Pigmentation explained

Everyone loves that healthy summer glow but did you know that glow comes with a damaging down side? In order to protect itself from the damaging effects of the sun, your skin increases its production of the dark brown pigment called melanin. The extra melanin makes your skin look darker or suntanned, resulting in that nice healthy summer glow. However, that repeated sun-exposure in many cases causes an uneven increase in melanin production. This ultimately produces an irregular colouring (pigmentation) of the skin – sometimes known as sun-spots, liver spots or more correctly solar lentigines. The sun can also cause a permanent stretching of small blood vessels, giving your skin a mottled, reddish appearance which never really fades even in the long winter months. So you can see that if this occurs year after year we start to see a significant accumulation of sun-induced skin damage other-wise-known as photo-ageing.

That melanin which I mentioned earlier is naturally occurring (except in people with hypo-pigmentation conditions like vitiligo and albinism for example) and forms in cells in the top layer of skin, giving our skin its natural colour tone. The other really important job melanin does is to protect the deeper layers of skin from sun damage. The more melanin in the skin, the darker the skin appears, and the more protection it has against sun damage. People with medium or dark complexions naturally have more protection than people with lighter complexions. But people with naturally dark skin can still experience sun damage and ultimately photo-ageing.

Earlier I mentioned solar lentigines (len-TIJ-ih-neze) (those nasty looking flat spots of increased pigmentation). They’re usually brown, black or even grey looking and vary in size. And they usually appear on areas most exposed to the sun, such as the face, hands, arms, chest and upper back. These spots, are common in older adults but also occur in younger people who spend a lot of time in the sun without protecting their skin.

Now the next nasty pigmentation I want to speak about are solar or actinic keratoses (ak-TIN-ik ker-uh-TOE-seez) which appear as rough, scaly raised patches that range in colour from almost white to tan to dark pink or brown. These patches are also commonly found on the face, ears, lower arms and hands, and lower legs of light-skinned people whose skin has been damaged by the sun. If left untreated, actinic keratoses may progress to a type of skin cancer known as squamous cell carcinoma.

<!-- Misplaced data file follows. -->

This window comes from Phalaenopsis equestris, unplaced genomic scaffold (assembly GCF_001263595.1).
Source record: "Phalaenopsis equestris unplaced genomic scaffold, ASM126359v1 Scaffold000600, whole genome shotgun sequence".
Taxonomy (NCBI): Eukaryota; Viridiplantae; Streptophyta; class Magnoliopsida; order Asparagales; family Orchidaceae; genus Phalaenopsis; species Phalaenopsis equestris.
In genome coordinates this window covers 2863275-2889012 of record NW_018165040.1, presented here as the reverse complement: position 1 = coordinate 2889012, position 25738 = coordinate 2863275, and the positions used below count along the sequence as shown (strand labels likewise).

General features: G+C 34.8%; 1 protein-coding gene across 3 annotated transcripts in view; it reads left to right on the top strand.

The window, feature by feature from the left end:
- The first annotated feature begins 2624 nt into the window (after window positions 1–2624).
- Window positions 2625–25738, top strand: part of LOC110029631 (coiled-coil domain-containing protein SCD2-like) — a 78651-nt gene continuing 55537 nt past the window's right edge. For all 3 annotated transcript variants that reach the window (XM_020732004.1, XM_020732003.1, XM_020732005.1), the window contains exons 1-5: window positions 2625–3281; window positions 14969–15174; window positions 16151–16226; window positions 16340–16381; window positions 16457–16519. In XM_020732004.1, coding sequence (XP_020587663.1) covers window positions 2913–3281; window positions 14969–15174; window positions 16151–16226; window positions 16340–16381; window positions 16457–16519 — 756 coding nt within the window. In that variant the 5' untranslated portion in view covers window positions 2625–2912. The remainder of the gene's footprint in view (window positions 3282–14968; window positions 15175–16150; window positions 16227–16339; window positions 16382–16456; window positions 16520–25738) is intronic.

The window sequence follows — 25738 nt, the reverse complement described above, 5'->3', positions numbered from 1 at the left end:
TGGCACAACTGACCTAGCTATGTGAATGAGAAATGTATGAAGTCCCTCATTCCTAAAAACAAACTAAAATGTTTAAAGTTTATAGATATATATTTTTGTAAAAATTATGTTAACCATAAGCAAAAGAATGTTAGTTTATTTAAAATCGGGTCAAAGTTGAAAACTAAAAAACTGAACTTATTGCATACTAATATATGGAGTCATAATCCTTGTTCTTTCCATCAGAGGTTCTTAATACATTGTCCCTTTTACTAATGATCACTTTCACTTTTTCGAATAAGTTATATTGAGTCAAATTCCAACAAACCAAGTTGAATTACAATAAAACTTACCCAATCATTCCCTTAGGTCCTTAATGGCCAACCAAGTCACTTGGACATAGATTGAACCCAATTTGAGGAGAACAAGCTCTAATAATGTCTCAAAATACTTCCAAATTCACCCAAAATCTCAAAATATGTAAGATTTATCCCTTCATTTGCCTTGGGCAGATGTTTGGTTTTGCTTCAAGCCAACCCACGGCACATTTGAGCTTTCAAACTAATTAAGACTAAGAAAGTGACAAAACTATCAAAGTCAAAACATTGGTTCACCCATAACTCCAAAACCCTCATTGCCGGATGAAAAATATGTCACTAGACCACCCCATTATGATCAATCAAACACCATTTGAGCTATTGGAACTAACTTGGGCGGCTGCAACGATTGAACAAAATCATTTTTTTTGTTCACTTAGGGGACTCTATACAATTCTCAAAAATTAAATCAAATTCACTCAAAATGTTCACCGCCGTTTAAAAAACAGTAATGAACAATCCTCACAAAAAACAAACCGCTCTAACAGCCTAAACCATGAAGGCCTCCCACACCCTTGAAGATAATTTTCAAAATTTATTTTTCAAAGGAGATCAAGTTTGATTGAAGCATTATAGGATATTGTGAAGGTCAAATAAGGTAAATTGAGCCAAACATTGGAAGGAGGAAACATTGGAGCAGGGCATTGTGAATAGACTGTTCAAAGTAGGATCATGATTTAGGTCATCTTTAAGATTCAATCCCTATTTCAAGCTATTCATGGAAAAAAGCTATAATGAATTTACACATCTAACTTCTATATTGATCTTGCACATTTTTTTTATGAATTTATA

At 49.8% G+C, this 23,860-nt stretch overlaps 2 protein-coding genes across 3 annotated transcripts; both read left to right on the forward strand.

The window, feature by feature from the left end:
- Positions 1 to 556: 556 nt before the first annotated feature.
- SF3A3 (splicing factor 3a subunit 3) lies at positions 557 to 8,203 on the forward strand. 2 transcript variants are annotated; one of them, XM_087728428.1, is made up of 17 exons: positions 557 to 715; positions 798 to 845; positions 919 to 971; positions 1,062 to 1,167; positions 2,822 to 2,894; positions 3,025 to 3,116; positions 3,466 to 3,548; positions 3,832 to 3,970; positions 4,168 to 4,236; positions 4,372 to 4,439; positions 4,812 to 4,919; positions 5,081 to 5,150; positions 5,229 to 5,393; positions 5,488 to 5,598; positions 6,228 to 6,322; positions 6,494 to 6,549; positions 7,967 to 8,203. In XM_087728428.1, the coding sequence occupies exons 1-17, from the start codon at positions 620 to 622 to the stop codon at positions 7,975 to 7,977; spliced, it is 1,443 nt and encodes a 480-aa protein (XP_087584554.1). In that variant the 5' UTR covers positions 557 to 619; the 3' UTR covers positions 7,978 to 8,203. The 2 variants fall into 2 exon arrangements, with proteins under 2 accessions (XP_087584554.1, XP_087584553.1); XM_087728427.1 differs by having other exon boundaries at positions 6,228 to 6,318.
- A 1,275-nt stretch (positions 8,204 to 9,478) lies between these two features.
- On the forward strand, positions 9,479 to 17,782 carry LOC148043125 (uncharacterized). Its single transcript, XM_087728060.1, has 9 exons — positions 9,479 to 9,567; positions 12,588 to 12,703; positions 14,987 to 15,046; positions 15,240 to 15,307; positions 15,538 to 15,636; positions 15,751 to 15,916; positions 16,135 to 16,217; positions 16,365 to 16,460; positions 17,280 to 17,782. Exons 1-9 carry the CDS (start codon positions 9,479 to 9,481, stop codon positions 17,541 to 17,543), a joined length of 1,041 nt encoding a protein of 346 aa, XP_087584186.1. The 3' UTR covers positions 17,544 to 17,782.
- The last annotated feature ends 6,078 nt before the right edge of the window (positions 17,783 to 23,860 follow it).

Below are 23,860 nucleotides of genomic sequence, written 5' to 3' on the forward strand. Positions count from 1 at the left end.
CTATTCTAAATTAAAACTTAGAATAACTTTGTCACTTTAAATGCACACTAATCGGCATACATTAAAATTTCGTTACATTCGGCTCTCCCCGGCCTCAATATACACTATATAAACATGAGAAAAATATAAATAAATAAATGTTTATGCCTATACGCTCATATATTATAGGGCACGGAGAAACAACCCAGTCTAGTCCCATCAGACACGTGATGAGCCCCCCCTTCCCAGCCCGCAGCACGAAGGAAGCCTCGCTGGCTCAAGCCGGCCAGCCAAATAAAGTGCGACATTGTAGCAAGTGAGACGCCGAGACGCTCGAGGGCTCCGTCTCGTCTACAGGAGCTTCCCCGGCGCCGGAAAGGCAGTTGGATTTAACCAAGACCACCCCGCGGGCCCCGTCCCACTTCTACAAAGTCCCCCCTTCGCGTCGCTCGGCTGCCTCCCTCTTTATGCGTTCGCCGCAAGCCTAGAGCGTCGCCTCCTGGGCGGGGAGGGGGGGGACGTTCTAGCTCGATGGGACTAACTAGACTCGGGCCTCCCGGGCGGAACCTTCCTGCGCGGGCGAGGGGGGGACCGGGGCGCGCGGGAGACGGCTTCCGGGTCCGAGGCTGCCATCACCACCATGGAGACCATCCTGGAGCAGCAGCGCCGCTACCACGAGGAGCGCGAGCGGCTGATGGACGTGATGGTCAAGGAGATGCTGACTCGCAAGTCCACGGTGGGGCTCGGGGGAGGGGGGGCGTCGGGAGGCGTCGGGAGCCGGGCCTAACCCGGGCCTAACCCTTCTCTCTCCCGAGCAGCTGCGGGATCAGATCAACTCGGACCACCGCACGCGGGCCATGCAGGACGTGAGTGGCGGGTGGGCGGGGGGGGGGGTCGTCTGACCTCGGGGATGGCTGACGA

Several internal factors also contribute to skin developing sun induced pigmentation, including the amount of collagen, elastin, and melanin present in the skin. Collagen and elastin are the proteins responsible for skin elasticity, tone, and texture, and are also affected by diet, age, hormones, skin products, cosmetic treatments, and overall health, and melanin, as I said earlier, is responsible for colour.

The first step you can take to reduce sun-induced pigmentation and improve your skin texture is to fuel the internal strengths, identify and manage the nasty culprits and diligently work to reduce any further damage. As I said earlier benign pigmentation is exacerbated by long-term exposure to the sun's ultraviolet (UV) rays. Although benign pigmented sun damage is not considered dangerous, it is unsightly and is often accompanied by other types of sun damage such as elastosis, rough skin and wrinkles. In some cases, sun spots can obscure the presence of actual skin cancers. So the need for prevention is obvious. The treatment is not simply aesthetic, but in my experience, confidence building.

Prevention is always the best course of action, however, there are a wide variety of cosmetic

treatments available to improve the appearance of sun damaged skin, including: Chemical Peels, Microdiamabrasion, Intense Pulsed Light Therapy (IPL), Fractionated LASER Rejuvenation and Prescription and Cosmeceutical Skin Care.

In our next blog we will look at these treatment methods in greater detail, so stay tuned.

natalie johnson